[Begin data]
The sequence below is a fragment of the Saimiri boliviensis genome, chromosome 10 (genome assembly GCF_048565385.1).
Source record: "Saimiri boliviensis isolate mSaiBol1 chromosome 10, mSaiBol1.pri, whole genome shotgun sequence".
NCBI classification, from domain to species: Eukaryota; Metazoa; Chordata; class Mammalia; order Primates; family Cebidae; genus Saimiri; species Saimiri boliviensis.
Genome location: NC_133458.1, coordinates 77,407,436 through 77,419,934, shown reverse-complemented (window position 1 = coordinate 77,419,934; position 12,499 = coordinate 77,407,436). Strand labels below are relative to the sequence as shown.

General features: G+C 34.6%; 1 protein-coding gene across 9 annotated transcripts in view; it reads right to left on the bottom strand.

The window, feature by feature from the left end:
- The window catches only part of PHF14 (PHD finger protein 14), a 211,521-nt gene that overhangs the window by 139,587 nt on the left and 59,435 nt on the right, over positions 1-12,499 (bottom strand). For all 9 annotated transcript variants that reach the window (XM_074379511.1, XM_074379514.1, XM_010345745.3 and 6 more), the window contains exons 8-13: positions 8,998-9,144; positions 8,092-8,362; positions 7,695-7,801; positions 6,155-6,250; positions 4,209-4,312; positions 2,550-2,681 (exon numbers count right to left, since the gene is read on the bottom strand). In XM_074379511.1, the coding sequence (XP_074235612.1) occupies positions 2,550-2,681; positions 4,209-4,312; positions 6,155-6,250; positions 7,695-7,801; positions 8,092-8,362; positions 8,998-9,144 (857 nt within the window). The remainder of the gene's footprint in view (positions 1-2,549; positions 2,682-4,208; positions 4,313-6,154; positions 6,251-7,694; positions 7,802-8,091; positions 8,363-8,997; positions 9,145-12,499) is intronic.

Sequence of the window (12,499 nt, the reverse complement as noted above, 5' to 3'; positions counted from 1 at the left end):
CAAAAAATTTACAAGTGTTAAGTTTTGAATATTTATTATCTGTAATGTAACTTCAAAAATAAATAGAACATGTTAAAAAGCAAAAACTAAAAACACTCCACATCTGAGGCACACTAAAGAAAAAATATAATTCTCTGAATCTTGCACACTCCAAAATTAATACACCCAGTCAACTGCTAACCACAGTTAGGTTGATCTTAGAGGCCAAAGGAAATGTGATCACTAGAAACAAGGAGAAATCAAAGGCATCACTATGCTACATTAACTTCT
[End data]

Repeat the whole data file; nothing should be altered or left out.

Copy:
The sequence below is a fragment of the Saimiri boliviensis genome, chromosome 10 (genome assembly GCF_048565385.1).
Source record: "Saimiri boliviensis isolate mSaiBol1 chromosome 10, mSaiBol1.pri, whole genome shotgun sequence".
NCBI classification, from domain to species: Eukaryota; Metazoa; Chordata; class Mammalia; order Primates; family Cebidae; genus Saimiri; species Saimiri boliviensis.
Genome location: NC_133458.1, coordinates 77,407,436 through 77,419,934, shown reverse-complemented (window position 1 = coordinate 77,419,934; position 12,499 = coordinate 77,407,436). Strand labels below are relative to the sequence as shown.

General features: G+C 34.6%; 1 protein-coding gene across 9 annotated transcripts in view; it reads right to left on the bottom strand.

The window, feature by feature from the left end:
- The window catches only part of PHF14 (PHD finger protein 14), a 211,521-nt gene that overhangs the window by 139,587 nt on the left and 59,435 nt on the right, over positions 1-12,499 (bottom strand). For all 9 annotated transcript variants that reach the window (XM_074379511.1, XM_074379514.1, XM_010345745.3 and 6 more), the window contains exons 8-13: positions 8,998-9,144; positions 8,092-8,362; positions 7,695-7,801; positions 6,155-6,250; positions 4,209-4,312; positions 2,550-2,681 (exon numbers count right to left, since the gene is read on the bottom strand). In XM_074379511.1, the coding sequence (XP_074235612.1) occupies positions 2,550-2,681; positions 4,209-4,312; positions 6,155-6,250; positions 7,695-7,801; positions 8,092-8,362; positions 8,998-9,144 (857 nt within the window). The remainder of the gene's footprint in view (positions 1-2,549; positions 2,682-4,208; positions 4,313-6,154; positions 6,251-7,694; positions 7,802-8,091; positions 8,363-8,997; positions 9,145-12,499) is intronic.

Sequence of the window (12,499 nt, the reverse complement as noted above, 5' to 3'; positions counted from 1 at the left end):
CAAAAAATTTACAAGTGTTAAGTTTTGAATATTTATTATCTGTAATGTAACTTCAAAAATAAATAGAACATGTTAAAAAGCAAAAACTAAAAACACTCCACATCTGAGGCACACTAAAGAAAAAATATAATTCTCTGAATCTTGCACACTCCAAAATTAATACACCCAGTCAACTGCTAACCACAGTTAGGTTGATCTTAGAGGCCAAAGGAAATGTGATCACTAGAAACAAGGAGAAATCAAAGGCATCACTATGCTACATTAACTTCT